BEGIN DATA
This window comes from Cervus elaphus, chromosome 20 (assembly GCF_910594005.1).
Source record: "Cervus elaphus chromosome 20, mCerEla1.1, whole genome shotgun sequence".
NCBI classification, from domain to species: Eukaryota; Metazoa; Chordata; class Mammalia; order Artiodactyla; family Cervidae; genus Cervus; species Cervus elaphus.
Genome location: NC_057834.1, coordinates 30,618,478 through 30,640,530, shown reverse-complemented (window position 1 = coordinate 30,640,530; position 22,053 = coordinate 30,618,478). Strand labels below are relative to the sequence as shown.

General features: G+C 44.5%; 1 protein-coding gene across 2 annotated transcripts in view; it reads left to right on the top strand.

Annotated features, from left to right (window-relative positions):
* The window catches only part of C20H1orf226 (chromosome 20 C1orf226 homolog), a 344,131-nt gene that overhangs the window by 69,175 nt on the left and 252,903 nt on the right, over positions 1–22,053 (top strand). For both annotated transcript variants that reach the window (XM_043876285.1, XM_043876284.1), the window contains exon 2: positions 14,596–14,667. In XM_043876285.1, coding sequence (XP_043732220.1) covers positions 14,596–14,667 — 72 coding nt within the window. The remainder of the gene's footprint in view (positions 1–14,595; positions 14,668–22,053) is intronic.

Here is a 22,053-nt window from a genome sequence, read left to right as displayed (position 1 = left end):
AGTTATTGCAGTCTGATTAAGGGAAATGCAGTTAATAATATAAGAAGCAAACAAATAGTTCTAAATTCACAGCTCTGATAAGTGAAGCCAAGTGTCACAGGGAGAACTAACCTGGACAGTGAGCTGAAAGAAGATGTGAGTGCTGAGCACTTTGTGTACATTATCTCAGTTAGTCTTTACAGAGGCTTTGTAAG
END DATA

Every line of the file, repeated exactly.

This window comes from Cervus elaphus, chromosome 20 (assembly GCF_910594005.1).
Source record: "Cervus elaphus chromosome 20, mCerEla1.1, whole genome shotgun sequence".
NCBI classification, from domain to species: Eukaryota; Metazoa; Chordata; class Mammalia; order Artiodactyla; family Cervidae; genus Cervus; species Cervus elaphus.
Genome location: NC_057834.1, coordinates 30,618,478 through 30,640,530, shown reverse-complemented (window position 1 = coordinate 30,640,530; position 22,053 = coordinate 30,618,478). Strand labels below are relative to the sequence as shown.

General features: G+C 44.5%; 1 protein-coding gene across 2 annotated transcripts in view; it reads left to right on the top strand.

Annotated features, from left to right (window-relative positions):
* The window catches only part of C20H1orf226 (chromosome 20 C1orf226 homolog), a 344,131-nt gene that overhangs the window by 69,175 nt on the left and 252,903 nt on the right, over positions 1–22,053 (top strand). For both annotated transcript variants that reach the window (XM_043876285.1, XM_043876284.1), the window contains exon 2: positions 14,596–14,667. In XM_043876285.1, coding sequence (XP_043732220.1) covers positions 14,596–14,667 — 72 coding nt within the window. The remainder of the gene's footprint in view (positions 1–14,595; positions 14,668–22,053) is intronic.

Here is a 22,053-nt window from a genome sequence, read left to right as displayed (position 1 = left end):
AGTTATTGCAGTCTGATTAAGGGAAATGCAGTTAATAATATAAGAAGCAAACAAATAGTTCTAAATTCACAGCTCTGATAAGTGAAGCCAAGTGTCACAGGGAGAACTAACCTGGACAGTGAGCTGAAAGAAGATGTGAGTGCTGAGCACTTTGTGTACATTATCTCAGTTAGTCTTTACAGAGGCTTTGTAAG